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  4. I’d love anything you make! Lincoln was a quilt that can’t be out done (IMO)! Do what you love, what you feel and yep…to hell with it! Life is too short to let others dictate how you should live it.

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  5. The pressure we impose on ourselves. Your success with Lincoln is to be enjoyed. What you make next (or ever) is a personal decision not be based upon the expectations (real or imagined) of others. You have a lovely talent. I hope you enjoy your current project – I think that is what matters. We should enjoy our time creating something and it should be the thing we want to be making.

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  6. I think you’re definitely putting too much pressure on yourself, but that’s what we all do, right? I understand how you want to be authentic – but you know, you already are! You are the only you in existence (that we know of 😉 so everything you do, how you do it, what influenced it, how you combine your influences, that is all particular to you and is authentic. It might not be a huge thing that identifies a work as yours, but there will be something there that has occurred purely because you were the maker. And that’s what we’re all coming to see! Just you. And your big ole creative brain. I look forward to seeing more of what your brain thinks up, whatever that may be. And if it’s nothing, because you need a break, well that’s fine too!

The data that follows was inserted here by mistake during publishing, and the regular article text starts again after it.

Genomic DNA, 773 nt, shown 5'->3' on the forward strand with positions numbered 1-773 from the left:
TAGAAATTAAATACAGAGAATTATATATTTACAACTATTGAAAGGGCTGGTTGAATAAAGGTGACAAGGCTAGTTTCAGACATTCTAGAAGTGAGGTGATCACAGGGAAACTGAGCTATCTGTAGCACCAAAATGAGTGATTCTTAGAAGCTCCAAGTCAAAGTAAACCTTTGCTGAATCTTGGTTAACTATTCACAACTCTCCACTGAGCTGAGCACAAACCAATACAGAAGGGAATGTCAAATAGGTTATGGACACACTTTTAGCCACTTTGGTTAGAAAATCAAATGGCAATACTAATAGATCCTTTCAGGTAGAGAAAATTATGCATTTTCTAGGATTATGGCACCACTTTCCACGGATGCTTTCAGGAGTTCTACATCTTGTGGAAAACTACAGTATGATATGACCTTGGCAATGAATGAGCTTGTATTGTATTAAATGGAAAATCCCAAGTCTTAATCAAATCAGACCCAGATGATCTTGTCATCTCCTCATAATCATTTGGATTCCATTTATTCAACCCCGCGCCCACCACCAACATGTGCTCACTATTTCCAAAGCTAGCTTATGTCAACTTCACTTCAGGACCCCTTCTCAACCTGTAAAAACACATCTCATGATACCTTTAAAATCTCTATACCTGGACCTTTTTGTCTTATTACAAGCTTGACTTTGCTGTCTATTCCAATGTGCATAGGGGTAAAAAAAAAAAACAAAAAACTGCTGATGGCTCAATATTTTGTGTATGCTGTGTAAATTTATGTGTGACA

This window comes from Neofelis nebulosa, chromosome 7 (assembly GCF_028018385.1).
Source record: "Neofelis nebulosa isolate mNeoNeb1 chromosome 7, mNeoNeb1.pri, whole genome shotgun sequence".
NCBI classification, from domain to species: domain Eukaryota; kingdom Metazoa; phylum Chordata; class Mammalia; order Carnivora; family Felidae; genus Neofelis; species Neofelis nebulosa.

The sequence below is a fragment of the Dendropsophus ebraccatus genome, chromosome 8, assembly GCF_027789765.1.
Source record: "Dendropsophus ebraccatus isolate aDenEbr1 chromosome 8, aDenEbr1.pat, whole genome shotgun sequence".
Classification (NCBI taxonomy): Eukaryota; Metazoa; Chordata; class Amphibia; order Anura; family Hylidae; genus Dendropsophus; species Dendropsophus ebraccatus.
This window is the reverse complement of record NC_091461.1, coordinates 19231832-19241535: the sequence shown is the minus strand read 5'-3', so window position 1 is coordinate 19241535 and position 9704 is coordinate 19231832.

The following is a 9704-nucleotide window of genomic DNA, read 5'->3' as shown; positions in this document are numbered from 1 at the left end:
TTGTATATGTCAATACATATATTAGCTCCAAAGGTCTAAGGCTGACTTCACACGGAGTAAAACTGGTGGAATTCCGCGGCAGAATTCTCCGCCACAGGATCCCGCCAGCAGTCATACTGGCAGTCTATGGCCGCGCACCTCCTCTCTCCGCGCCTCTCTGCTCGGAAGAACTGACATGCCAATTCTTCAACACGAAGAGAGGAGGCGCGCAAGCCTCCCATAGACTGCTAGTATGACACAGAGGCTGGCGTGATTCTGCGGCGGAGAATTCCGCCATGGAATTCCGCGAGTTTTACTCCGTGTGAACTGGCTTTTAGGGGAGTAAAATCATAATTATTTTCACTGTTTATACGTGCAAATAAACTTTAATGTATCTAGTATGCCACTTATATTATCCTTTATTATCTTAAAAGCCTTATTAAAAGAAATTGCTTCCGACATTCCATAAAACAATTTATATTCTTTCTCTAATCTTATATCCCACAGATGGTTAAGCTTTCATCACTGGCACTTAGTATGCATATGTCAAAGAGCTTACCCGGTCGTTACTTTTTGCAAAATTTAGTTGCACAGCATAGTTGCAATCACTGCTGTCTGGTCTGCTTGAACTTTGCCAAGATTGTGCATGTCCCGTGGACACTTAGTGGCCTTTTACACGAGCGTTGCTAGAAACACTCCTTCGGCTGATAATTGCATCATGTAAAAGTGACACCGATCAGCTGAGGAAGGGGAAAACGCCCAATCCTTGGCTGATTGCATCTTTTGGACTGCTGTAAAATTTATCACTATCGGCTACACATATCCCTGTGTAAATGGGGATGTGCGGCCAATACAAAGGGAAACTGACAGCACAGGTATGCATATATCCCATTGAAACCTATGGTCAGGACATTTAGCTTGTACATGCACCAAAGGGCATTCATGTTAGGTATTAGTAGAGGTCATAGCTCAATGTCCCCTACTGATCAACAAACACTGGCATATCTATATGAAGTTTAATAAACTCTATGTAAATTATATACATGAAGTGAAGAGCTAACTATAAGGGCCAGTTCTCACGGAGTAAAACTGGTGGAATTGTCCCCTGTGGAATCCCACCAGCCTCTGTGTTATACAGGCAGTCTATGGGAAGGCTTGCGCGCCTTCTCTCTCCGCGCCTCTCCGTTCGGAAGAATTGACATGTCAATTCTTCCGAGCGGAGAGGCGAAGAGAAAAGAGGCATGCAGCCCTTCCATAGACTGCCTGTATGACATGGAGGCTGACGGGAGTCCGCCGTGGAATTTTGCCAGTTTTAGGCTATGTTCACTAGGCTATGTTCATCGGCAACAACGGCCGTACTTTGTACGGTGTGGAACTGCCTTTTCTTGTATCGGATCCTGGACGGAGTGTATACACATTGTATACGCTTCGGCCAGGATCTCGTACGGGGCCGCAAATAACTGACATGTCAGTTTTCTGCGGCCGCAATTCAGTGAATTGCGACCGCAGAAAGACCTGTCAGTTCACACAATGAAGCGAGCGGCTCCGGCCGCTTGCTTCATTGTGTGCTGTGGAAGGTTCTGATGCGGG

P.S. you should totally yarn bomb that tree.

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  7. Sarah Fredette

    Just make. Make good stuff, make bad stuff, make to soothe the soul, make to quiet the voices. There will always be critics. There will always be naysayers. But there’s just one Kim. So make to make Kim happy.